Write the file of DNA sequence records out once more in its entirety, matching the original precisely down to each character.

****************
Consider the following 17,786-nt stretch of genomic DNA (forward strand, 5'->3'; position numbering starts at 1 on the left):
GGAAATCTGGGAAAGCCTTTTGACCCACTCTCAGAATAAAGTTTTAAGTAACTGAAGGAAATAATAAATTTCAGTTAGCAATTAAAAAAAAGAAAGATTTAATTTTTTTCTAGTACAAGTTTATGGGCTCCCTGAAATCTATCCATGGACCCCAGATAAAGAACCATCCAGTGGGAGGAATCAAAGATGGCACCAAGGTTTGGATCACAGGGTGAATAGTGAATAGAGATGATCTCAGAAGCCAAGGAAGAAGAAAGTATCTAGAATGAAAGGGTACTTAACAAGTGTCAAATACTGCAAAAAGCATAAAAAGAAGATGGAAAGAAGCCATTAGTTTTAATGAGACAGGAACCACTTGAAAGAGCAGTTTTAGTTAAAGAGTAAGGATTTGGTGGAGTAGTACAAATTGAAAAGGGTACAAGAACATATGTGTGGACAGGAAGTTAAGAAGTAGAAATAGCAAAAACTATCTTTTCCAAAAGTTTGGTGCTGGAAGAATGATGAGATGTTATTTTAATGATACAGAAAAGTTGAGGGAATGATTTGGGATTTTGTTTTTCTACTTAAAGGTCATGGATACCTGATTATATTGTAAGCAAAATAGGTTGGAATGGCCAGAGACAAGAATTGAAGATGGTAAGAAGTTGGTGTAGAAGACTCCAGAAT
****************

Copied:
Consider the following 17,786-nt stretch of genomic DNA (forward strand, 5'->3'; position numbering starts at 1 on the left):
GGAAATCTGGGAAAGCCTTTTGACCCACTCTCAGAATAAAGTTTTAAGTAACTGAAGGAAATAATAAATTTCAGTTAGCAATTAAAAAAAAGAAAGATTTAATTTTTTTCTAGTACAAGTTTATGGGCTCCCTGAAATCTATCCATGGACCCCAGATAAAGAACCATCCAGTGGGAGGAATCAAAGATGGCACCAAGGTTTGGATCACAGGGTGAATAGTGAATAGAGATGATCTCAGAAGCCAAGGAAGAAGAAAGTATCTAGAATGAAAGGGTACTTAACAAGTGTCAAATACTGCAAAAAGCATAAAAAGAAGATGGAAAGAAGCCATTAGTTTTAATGAGACAGGAACCACTTGAAAGAGCAGTTTTAGTTAAAGAGTAAGGATTTGGTGGAGTAGTACAAATTGAAAAGGGTACAAGAACATATGTGTGGACAGGAAGTTAAGAAGTAGAAATAGCAAAAACTATCTTTTCCAAAAGTTTGGTGCTGGAAGAATGATGAGATGTTATTTTAATGATACAGAAAAGTTGAGGGAATGATTTGGGATTTTGTTTTTCTACTTAAAGGTCATGGATACCTGATTATATTGTAAGCAAAATAGGTTGGAATGGCCAGAGACAAGAATTGAAGATGGTAAGAAGTTGGTGTAGAAGACTCCAGAAT